Faced with a $120 million budget deficit, West Virginia lawmakers are turning to school buses to bring in desperately needed revenue. The House of Delegates voted 98-0 Saturday to give final approval to House Bill 4223 which allows county school boards to deploy buses to issue $500 automated tickets. The proposal becomes law with the signature of Governor Joe Manchin (D).
“Every county board of education is hereby authorized to mount a camera on any school bus for the purpose of enforcing this section or for any other lawful purpose,” House Bill 4223 states.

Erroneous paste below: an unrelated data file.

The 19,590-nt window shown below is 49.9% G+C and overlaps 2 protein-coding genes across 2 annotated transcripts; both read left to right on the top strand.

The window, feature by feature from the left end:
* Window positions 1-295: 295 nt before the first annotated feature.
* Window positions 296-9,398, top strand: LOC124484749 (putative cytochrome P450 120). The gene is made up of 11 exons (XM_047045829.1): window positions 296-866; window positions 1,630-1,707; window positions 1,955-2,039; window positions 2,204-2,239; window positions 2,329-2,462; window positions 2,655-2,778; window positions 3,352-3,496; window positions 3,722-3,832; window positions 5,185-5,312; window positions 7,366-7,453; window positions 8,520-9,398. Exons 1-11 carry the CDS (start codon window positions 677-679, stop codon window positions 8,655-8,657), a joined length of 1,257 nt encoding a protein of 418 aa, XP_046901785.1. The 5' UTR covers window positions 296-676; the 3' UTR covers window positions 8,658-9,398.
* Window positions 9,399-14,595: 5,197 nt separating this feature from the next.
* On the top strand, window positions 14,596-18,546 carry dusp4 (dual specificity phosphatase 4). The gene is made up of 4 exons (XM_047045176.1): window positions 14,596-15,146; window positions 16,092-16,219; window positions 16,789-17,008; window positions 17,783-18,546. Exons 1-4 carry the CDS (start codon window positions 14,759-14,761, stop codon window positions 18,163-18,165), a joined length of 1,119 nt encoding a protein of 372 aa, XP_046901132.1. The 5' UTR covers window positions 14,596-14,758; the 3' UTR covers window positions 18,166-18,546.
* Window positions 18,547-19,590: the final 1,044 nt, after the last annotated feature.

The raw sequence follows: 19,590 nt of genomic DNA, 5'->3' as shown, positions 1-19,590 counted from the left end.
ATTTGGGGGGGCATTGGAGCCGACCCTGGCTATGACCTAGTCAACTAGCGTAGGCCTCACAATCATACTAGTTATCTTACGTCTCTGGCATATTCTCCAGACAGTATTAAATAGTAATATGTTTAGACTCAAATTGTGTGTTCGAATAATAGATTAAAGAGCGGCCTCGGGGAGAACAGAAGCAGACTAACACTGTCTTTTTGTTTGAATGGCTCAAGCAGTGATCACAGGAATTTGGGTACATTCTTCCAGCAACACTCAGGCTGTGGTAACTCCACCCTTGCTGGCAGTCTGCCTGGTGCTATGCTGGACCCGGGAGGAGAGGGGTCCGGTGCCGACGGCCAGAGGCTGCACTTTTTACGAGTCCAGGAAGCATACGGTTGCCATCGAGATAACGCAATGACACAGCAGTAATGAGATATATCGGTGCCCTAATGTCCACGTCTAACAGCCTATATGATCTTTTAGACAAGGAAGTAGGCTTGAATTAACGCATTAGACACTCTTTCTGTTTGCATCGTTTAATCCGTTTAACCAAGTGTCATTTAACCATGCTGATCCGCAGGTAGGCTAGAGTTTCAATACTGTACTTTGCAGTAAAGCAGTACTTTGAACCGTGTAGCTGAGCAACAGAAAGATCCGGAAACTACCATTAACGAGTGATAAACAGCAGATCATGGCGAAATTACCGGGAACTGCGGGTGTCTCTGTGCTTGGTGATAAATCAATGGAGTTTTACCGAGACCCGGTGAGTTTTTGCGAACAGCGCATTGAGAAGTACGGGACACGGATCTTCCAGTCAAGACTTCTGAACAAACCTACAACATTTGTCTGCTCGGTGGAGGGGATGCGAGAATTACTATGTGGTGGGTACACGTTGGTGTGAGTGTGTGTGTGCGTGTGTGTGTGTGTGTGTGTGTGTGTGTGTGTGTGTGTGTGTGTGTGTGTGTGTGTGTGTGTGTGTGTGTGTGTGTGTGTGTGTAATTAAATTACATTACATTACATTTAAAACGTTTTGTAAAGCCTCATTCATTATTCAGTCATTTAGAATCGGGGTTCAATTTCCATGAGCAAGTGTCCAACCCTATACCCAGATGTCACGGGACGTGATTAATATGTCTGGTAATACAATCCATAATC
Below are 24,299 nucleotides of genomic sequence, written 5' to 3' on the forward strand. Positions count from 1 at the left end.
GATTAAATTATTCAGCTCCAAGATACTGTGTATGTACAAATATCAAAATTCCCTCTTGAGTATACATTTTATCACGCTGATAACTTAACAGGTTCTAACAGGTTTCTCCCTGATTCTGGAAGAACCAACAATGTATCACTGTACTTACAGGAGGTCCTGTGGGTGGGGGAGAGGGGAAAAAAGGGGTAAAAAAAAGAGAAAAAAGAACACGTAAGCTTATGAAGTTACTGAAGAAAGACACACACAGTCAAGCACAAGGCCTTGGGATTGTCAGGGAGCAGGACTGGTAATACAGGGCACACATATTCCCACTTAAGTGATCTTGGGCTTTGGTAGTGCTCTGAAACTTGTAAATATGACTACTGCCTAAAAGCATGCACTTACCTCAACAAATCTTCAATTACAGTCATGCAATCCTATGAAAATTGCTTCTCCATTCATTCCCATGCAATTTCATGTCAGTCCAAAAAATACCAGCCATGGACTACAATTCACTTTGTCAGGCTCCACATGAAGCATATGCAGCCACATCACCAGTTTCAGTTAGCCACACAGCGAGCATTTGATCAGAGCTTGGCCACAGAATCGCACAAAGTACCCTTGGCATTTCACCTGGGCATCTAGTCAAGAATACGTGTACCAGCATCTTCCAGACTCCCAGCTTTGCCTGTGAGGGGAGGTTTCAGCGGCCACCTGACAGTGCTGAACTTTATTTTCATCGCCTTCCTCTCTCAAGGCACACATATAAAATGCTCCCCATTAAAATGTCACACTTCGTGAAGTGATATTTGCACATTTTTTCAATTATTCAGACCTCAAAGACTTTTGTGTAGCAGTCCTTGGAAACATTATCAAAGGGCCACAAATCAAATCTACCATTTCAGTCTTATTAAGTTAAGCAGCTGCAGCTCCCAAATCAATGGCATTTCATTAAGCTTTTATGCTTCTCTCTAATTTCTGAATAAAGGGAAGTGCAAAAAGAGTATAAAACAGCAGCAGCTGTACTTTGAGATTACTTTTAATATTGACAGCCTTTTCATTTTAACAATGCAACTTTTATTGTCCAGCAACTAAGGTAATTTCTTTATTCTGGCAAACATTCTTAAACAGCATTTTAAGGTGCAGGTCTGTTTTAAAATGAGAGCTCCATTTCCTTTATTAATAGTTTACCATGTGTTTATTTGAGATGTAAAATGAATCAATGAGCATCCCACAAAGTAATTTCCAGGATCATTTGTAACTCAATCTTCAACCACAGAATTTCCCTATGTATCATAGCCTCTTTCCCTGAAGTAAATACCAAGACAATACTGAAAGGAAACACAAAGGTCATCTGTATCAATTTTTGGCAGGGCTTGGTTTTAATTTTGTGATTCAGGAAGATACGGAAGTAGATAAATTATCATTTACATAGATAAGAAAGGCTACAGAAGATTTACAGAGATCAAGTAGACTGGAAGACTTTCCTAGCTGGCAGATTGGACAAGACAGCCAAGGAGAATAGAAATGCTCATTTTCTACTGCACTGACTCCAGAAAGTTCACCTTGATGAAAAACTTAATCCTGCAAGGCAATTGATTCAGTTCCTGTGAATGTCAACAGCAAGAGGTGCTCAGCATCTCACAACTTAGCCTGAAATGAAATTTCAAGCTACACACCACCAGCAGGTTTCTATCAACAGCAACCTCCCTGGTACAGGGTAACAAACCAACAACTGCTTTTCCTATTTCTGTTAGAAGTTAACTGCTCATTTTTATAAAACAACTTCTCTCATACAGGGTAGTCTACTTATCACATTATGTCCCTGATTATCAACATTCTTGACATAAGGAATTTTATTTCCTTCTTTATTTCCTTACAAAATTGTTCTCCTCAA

Private companies have been traveling to school boards around the country offering to install the cameras at no cost. The company would then issue tickets, collect on the fines and deposit a significant cut of the profits into the school board’s bank account with no work required on the school’s part. The Italian firm Elsag, for example, ran a test of the system in New York state last year. West Virginia’s law, however, would require photographing the driver when issuing the citations. For the first ticket, a thirty-day license suspension is mandatory, with a judge having discretion to impose a six-month jail sentence. After a third ticket is mailed, jail time is mandatory. Arizona currently is the only state that jails vehicle owners based solely on the evidence provided by a ticket camera.